An Ever-Evolving Concept of God?

I came across this quote in Spong’s, Why Christianity Must Change or Die: “Karen Armstrong, in her insightful book A History of God, has demonstrated that Jews, Christians and Muslins were all at one time accused of being atheists when their ideas began to challenge the popular religious wisdom of their day. It is almost typical of religious people to make idols out of their religious words. Perhaps in their quest for security, they identify their concept of God with God. When that concept is challenged, they think God is being challenged. That is why no concept of God can ever be more than a limited human construct, and personal words about God, we must learn to admit, reveal not God but our own yearning. So believers in exile are forced to face the fact today that all Bibles, creeds, doctrines, prayers, and hymns are nothing but religious artifacts created to allow us to speak of our God experience at an earlier point in our history. But history has moved us to a place where the literal content of these artifacts is all but meaningless, the traditional definitions inoperative, and the symbols no longer competent pointers to reality.”

If Bishop Spong is correct, which I don’t believe he is, I am not entirely sure why this is not the conclusion of the book. What else can be said? For if all conceptions of God are inadequate, and if all conceptions of God “reveal not God but our own yearning,” then what is left to be said about God? Why? Two reasons.

First, Spong applies evolutionary principles to the veracity of religious conceptions. Humanity has moved past the warring tribalism characteristic of the Old Testament God. No longer can the modern mind embrace this barbaric sentiment. Therefore, the OT presentation of God is no longer useful. Upshot? What makes Spong think that anything he says about God is any closer to describing God as he is than those “archaic conceptions” or future conceptions of God.?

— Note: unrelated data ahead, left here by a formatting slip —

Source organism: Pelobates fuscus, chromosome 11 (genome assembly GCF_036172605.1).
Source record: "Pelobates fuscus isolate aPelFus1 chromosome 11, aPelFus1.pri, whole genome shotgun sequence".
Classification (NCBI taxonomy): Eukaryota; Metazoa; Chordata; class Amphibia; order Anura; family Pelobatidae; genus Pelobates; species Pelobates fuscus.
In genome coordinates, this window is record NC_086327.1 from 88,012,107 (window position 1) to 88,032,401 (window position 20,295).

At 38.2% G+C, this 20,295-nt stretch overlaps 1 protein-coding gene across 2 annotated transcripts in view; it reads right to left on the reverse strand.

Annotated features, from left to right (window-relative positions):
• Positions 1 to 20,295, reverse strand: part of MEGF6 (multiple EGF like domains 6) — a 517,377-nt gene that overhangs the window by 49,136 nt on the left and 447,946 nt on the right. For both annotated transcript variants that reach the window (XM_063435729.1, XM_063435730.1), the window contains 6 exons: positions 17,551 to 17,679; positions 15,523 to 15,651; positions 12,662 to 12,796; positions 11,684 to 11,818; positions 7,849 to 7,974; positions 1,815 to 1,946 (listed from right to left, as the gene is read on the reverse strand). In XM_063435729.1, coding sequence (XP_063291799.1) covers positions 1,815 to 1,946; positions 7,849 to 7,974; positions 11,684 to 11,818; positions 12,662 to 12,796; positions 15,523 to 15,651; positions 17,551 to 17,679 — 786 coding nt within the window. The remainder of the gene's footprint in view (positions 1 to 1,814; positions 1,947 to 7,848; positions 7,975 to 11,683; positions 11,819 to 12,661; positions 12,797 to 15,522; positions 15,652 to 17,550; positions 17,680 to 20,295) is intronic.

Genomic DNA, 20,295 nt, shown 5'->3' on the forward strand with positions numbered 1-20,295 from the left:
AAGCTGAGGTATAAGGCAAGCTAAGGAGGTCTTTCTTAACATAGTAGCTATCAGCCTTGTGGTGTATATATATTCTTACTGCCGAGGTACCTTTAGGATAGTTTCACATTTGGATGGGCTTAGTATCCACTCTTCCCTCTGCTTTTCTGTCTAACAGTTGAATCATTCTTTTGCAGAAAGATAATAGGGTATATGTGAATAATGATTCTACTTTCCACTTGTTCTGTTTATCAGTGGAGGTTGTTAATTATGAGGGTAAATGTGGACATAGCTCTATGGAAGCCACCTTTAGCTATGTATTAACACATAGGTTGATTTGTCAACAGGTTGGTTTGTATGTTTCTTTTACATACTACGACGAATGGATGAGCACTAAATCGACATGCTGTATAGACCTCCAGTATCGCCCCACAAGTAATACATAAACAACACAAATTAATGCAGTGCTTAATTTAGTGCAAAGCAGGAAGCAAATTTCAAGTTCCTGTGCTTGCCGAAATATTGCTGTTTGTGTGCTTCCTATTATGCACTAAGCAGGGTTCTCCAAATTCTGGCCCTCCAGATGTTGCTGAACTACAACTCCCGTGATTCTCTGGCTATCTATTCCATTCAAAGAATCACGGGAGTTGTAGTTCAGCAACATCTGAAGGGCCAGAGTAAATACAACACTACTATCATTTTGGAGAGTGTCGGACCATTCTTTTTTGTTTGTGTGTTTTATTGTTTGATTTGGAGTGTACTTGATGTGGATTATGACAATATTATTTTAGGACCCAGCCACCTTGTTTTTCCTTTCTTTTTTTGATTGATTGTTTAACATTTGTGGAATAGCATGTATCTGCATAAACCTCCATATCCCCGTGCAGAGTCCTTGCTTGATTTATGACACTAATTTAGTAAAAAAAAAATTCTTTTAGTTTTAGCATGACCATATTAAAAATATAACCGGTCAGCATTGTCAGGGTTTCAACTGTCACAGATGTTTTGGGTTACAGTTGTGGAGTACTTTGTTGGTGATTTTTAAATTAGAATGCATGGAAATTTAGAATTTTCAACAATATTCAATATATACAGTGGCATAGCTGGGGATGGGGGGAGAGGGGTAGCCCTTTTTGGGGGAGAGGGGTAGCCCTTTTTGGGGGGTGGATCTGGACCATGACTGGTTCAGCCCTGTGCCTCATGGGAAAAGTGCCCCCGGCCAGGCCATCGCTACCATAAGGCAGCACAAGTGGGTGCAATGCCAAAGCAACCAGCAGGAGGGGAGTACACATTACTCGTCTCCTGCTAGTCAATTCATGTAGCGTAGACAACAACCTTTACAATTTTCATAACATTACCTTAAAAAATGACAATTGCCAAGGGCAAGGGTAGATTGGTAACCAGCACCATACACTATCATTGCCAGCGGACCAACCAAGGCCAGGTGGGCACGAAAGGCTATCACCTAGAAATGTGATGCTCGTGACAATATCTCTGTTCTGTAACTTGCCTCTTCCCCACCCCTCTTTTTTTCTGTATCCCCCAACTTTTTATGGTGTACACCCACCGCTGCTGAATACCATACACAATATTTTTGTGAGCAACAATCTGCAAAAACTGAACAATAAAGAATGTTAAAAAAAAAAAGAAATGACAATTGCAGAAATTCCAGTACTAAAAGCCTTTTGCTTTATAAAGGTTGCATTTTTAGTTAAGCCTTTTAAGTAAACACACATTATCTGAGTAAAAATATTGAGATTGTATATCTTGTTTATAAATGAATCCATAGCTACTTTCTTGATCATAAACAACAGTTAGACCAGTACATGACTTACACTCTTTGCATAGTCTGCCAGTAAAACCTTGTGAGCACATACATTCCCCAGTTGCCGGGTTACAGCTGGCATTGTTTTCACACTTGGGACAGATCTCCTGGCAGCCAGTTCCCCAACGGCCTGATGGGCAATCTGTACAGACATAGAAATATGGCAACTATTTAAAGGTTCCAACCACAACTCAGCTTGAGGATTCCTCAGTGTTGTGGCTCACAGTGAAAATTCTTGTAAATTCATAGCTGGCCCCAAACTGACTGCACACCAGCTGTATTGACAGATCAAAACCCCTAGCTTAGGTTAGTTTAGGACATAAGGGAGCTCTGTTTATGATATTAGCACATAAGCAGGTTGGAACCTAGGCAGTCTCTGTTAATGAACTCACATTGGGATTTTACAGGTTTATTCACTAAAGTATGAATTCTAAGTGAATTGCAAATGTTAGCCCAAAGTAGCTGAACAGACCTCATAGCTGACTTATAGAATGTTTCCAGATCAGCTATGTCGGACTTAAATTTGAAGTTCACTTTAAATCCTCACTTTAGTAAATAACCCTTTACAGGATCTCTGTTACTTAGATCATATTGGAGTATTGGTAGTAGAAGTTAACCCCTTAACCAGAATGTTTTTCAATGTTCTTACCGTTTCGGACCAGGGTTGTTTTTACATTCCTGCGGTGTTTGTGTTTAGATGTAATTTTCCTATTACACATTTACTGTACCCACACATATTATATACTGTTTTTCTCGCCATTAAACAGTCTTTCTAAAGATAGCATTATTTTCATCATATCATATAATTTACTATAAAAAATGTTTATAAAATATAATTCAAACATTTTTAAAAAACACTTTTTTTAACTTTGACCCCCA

Second, and more importantly, if all conceptions of God are doomed on the basis that at no point is the individual able to reveal God as he “is,” since he only reveals his own yearnings, then how can Spong expect to say anything to his reader that is not conditioned on his cultural conditioning, yearnings, hopes, and aspirations?

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2 Responses to An Ever-Evolving Concept of God?

  1. Justin says:

    So when he says Christianity must change or die, what he really means is that Christianity must change into something that looks nothing like Christianity, at which point, Christianity will have died.

    Yeah, I don’t think I’ll be wasting time with this book.

    • jacobcerone says:

      I know I shouldn’t be wasting my time with this book, especially since I have so many better things to read. Yet, I am deeply curious as to what Spong proposes as an evolved Christianity. I want to know what remains when he is finished and on what foundation it rests. It’s a lot like a train wreck; it is difficult to avert the eyes.

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